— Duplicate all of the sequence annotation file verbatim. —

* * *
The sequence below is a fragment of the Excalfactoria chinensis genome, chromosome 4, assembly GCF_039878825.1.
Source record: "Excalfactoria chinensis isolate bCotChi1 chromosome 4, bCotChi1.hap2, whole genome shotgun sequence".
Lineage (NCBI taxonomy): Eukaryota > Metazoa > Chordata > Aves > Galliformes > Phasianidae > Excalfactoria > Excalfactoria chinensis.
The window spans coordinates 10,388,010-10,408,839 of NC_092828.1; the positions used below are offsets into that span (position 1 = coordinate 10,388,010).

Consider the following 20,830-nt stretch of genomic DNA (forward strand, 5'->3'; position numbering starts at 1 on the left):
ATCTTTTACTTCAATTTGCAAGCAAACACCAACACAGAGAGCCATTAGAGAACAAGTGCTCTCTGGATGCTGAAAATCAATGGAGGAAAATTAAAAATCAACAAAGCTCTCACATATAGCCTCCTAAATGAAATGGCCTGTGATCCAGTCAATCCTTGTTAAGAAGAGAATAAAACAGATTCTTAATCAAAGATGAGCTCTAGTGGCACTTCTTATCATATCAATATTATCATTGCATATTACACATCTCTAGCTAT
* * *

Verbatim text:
The sequence below is a fragment of the Excalfactoria chinensis genome, chromosome 4, assembly GCF_039878825.1.
Source record: "Excalfactoria chinensis isolate bCotChi1 chromosome 4, bCotChi1.hap2, whole genome shotgun sequence".
Lineage (NCBI taxonomy): Eukaryota > Metazoa > Chordata > Aves > Galliformes > Phasianidae > Excalfactoria > Excalfactoria chinensis.
The window spans coordinates 10,388,010-10,408,839 of NC_092828.1; the positions used below are offsets into that span (position 1 = coordinate 10,388,010).

Consider the following 20,830-nt stretch of genomic DNA (forward strand, 5'->3'; position numbering starts at 1 on the left):
ATCTTTTACTTCAATTTGCAAGCAAACACCAACACAGAGAGCCATTAGAGAACAAGTGCTCTCTGGATGCTGAAAATCAATGGAGGAAAATTAAAAATCAACAAAGCTCTCACATATAGCCTCCTAAATGAAATGGCCTGTGATCCAGTCAATCCTTGTTAAGAAGAGAATAAAACAGATTCTTAATCAAAGATGAGCTCTAGTGGCACTTCTTATCATATCAATATTATCATTGCATATTACACATCTCTAGCTAT